In addition, the method of attachment of the ribbon to the tines necessitates that a portion extend beyond the surface of the book. Extending portions are more likely to suffer breakage, cause dislodgement of the bookmark or injure objects with which they come into contact.
U.S. Pat. No. 4,982,685 illustrates an attachable bookmark which is more suitable for hardcover books since it requires attachment to a book cover. Soft covers, which deteriorate with time and use are less able to effectively support this type of bookmark.
British Pat. No. 24,930 illustrates an attachable bookmark that requires two separate origins for attachment. This bookmark attaches on the binding cover of hard books and on the page cover of soft covered reading materials. Attachment to the page cover is not desirable if possible since it is more difficult to position the marker at the core of the binding. The further the marker is from the core, the more likely it is to slide out of the book it is meant to mark.
Confed. Suisse Pat. No. 252768 illustrates an attachable bookmark which is unnecessarily complicated. The bookmark first must be attached to the bottom of a book. The page marker then must be placed up the book to get it into position to be brought back down between two pages to mark them. Attachment at the bottom and running the marker up the page is unnecessary when a bookmark can be attached at the binding. An additional problem with this bookmark is that there is nothing to prevent the bookmark from sliding out from between the pages. The reader would have to be mindful of the marker at all times to prevent the marker from sliding out of the book it is meant to mark.
The present invention is a reusable attachable bookmark composed of two simple connected pieces. It is simple to attach to the binding of either hard cover or soft cover reading materials. Once attached, it lays flat against all sides of the reading material that it marks. Because this invention comprises few and simple pieces, it is also inexpensive to manufacture.
The simplicity of two connected pieces makes it easy to use, less likely to malfunction and inexpensive to manufacture.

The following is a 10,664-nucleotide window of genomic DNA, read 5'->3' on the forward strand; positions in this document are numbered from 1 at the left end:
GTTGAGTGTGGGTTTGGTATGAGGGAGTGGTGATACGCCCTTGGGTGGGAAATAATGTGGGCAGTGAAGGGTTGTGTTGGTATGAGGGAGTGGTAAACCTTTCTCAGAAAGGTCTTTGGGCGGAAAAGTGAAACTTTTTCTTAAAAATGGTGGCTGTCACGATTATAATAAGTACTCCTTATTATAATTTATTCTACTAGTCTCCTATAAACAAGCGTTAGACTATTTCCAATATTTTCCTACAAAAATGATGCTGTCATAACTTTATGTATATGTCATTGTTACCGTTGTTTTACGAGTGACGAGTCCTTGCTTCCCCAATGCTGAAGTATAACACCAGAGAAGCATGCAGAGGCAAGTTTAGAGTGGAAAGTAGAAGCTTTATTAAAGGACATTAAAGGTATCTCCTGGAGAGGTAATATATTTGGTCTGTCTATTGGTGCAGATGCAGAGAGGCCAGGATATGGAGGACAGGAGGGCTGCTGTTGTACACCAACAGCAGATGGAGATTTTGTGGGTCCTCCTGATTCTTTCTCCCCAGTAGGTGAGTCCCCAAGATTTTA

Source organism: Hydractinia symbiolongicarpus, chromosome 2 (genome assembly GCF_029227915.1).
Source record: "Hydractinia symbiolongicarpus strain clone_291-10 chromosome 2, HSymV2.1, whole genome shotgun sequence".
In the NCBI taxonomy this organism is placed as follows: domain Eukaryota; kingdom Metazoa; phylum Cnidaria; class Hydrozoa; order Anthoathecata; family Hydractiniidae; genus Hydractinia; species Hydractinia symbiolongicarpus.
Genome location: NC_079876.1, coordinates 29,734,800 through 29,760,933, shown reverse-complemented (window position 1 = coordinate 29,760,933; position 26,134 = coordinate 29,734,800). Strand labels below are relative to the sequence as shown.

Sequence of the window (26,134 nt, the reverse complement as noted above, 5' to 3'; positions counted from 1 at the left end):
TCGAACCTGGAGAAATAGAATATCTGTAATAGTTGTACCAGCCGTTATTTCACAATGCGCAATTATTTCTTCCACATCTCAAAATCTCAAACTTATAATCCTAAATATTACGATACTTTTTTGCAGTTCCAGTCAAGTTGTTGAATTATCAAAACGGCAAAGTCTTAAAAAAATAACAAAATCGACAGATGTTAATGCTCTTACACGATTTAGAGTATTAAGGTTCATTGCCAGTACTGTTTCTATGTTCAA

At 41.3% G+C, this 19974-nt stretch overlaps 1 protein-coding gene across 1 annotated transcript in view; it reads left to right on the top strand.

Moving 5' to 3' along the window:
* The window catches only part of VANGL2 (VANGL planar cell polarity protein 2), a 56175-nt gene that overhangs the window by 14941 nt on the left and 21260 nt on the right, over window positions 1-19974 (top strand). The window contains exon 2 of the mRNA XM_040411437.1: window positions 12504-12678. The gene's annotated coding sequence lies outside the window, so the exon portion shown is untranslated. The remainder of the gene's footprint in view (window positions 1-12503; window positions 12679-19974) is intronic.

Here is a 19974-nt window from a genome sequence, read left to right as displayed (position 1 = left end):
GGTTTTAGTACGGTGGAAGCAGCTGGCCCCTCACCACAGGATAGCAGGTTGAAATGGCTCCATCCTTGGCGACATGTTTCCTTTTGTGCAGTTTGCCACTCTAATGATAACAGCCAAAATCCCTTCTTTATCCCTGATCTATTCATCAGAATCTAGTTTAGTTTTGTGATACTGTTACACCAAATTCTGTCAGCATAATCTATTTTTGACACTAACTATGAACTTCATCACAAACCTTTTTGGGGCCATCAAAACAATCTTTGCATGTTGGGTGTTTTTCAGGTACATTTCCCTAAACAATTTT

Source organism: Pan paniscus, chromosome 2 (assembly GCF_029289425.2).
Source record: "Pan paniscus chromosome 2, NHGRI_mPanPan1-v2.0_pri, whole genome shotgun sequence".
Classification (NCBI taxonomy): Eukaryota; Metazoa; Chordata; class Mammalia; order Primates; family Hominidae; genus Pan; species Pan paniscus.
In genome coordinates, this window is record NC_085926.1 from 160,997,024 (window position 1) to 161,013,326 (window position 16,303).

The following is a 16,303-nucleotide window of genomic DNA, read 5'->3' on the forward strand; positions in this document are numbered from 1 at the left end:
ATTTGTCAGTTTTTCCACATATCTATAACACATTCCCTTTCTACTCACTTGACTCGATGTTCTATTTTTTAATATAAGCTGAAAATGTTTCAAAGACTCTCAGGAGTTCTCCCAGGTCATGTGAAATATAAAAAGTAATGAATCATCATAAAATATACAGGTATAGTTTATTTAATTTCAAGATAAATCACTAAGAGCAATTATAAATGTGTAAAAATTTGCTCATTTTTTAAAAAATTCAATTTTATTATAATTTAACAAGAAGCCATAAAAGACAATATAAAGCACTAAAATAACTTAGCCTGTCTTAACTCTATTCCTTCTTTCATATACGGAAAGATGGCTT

It attaches to any type of reading material without having to incorporate different forms of attachment for different types of reading materials.
Regardless of the reading material, it attaches at the top of the binding area, which is preferable since such placement makes it easy for the reader to pull the ribbon straight down and into the core of the binding where the pressure of the bound pages keep it secure.
It lays flat against the surface of the reading material it marks which prevents breakage of the bookmark by obstruction with other objects. Also because no portions extend beyond the surface of the reading material it is attached to, it cannot become dislodged by interference with other objects or damage them.
FIG. 1A is an exploded perspective view of the present invention.
FIG. 1b is an exploded side view of the present invention.
FIG. 2A is an exploded view of the present invention prior to attachment to a book.
FIG. 2b is an exploded view of the present invention attached to a book without marking a page.
FIG. 2c is an exploded view of the present invention attached to a book, marking a page.
10 prong of clip
11 bend in clip
12 base of clip
13 ribbon portion affixed to base of clip
14 length of ribbon
15 outside of a book's binding
FIG. 1A is an exploded perspective drawing of the present invention. The prong 10 is for insertion between two pages in a book. The bend in the clip 11, will rest on the top edge of a book's binding, when the bookmark is attached to a book. The bend in the clip 11, places the prong 10 close to the base of the clip 12, which creates the tension that keeps the bookmark FIG. 1A secure on a book's binding, once it has been attached to a book. The ribbon portion 13 is permanently affixed to the base of the clip 12 with adhesive material. The length of ribbon 14 is for placement between a book's pages to mark them for future reference.
FIG. 1B is an exploded side view of the present invention. The reference numerals describe in FIG. 1A also apply to this figure.
FIG. 2A shows the present invention in position for attachment to a book's binding 15. The book is opened to the approximate middle and the prong 10 is positioned for insertion between two pages.
FIG. 2B shows the present invention attached to a book's binding 15. The bend in the clip 11 rests on the top edge of the book's binding 15. The clip base 12 rests on the outside of the book's binding 15. The length of the ribbon 14 hangs from the outside of the clip base 12. FIG. 2C shows the present invention attached to a book's binding 15. The base of the clip 12 rests on the outside of a book's binding 15. The length of ribbon 14, is placed between two pages of the book to mark them for future reference.
The materials used for the ribbon and clip may vary without altering the essence of this invention.